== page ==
Breastfeeding is such a beautiful labor of love. Many organizations recommend exclusively breastfeeding for at least the first 6 months of life and starting to incorporate solids and still breastfeeding if desired after 6 months and up to a year. While these recommendations are not wrong, the truth of the matter is that the benefits of breastfeeding are plentiful and there is no reason to stop prematurely.
Many mothers set breastfeeding goals for 6 months or one year, but why stop then when the benefits of breastfeeding don’t stop when the clock strikes midnight on their 1st birthday? The World Health Organization words it best by saying, “Exclusive breastfeeding is recommended up to 6 months of age, with continued breastfeeding along with appropriate complementary foods up to two years of age or beyond.”
One of the best reasons to nurse past age one is for comfort: there is nothing more comforting than mommy’s liquid gold! It is nicknamed that because of all of the nutrients it contains and its unmatched ability to change based on children’s needs.
In the early months, breastmilk is the only source of nutrition. As many babies start eating solids, the breastmilk changes and still provides these essentials, just in lesser qualities. Some of the many nutrients that babies get from breastfeeding past introduction of solids are proteins, vitamins A, C, and B12, folate, calcium, fat, and energy. The milk also provides antibodies from mom and is kiddie’s first defense against many things.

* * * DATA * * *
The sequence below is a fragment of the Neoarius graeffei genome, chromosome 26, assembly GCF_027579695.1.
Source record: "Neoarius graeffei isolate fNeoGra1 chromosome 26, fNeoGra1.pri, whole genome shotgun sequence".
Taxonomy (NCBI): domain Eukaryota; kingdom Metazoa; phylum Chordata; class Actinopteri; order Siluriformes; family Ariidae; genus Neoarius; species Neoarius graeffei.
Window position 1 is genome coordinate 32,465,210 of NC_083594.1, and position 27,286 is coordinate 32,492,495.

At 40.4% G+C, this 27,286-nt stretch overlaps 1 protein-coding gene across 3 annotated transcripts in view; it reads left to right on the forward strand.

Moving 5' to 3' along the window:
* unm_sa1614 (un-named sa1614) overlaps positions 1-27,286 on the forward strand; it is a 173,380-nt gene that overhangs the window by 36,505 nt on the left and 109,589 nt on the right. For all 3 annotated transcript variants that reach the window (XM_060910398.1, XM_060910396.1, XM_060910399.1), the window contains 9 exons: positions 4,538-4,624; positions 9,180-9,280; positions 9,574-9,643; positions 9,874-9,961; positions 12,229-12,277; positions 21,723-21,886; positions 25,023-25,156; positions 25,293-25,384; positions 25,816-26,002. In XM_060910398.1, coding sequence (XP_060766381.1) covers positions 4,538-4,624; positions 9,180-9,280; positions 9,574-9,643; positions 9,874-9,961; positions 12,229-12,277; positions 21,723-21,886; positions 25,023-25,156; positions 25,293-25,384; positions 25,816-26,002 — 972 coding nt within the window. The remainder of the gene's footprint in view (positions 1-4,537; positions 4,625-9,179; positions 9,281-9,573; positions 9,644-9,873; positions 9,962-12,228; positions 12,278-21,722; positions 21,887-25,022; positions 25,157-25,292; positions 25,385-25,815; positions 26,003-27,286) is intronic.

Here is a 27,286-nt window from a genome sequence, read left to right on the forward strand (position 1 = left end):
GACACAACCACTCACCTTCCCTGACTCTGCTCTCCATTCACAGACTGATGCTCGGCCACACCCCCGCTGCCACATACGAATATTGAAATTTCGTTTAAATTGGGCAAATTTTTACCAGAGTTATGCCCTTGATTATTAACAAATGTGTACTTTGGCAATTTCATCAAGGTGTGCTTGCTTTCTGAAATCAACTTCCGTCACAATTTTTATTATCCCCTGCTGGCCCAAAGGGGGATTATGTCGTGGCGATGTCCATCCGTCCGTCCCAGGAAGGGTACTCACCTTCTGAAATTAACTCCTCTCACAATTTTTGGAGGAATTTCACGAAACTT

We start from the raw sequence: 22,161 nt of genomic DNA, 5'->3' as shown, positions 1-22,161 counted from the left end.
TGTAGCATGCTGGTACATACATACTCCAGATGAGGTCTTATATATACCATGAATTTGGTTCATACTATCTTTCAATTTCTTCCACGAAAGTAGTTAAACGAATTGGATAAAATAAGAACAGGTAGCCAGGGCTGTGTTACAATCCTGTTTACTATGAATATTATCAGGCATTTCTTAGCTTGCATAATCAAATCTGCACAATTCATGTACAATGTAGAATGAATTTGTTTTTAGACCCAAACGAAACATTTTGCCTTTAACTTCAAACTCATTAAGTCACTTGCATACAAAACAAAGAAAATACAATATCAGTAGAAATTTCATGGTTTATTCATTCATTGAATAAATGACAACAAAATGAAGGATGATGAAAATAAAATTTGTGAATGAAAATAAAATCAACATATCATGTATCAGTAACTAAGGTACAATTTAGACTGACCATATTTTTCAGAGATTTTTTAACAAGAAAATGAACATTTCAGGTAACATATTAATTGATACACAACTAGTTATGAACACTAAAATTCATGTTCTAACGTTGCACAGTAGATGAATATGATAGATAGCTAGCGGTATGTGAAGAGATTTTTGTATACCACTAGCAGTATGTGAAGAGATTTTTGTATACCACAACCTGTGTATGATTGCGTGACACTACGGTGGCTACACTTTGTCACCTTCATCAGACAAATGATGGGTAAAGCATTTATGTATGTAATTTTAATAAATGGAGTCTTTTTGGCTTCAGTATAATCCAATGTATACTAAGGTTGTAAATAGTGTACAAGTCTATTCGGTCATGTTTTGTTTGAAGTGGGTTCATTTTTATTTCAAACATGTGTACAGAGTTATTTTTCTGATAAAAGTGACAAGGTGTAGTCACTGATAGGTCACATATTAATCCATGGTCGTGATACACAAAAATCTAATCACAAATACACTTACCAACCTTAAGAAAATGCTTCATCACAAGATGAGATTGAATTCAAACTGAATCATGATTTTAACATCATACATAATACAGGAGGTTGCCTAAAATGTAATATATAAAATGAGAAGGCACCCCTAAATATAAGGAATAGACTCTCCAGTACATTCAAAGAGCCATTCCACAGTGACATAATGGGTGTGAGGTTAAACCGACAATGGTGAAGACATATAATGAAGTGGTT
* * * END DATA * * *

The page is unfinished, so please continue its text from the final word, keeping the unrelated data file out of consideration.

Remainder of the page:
Continuing to nurse lowers children’s risk of childhood illnesses and decreases the severity of the sicknesses that they do get. In addition to all of these great reasons, research also shows that continued nursing has positive impacts on baby’s IQ, improved mental health, and less behavioral issues later on down the line!
The benefits of breastfeeding beyond a year are not just limited to the child: moms also benefit from it! Just to name a few, mothers have a lowered risk for diabetes, several types of cancer, and heart disease due to extended breastfeeding. Some moms take longer to get their period back because of it too, but that is not a reflection of delayed fertility.
The most obvious benefit is the convenience of it: food for baby is always just a few inches below your chin! It’s very natural to continue to breastfeed beyond the age of one; many moms still do it and it is very normal to nurse to 5 or 6 years of age in other countries.
There are many reasons to breastfeed beyond one year of age and continued research supports that. Recommendations will be revised and new discoveries will influence those revisions, but what will stay the same is the fact that breastfeeding is best for your children and the benefits do not cease after age one.
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Laria Herod is a wife and mother pursing her Doctorate of Veterinary Medicine at the University of Tennessee, Knoxville. She is passionate about parenting and sharing her experiences with others in the hopes of educating and empathizing. She is a breastfeeding advocate in her community and loves to interact with new people from all walks of life.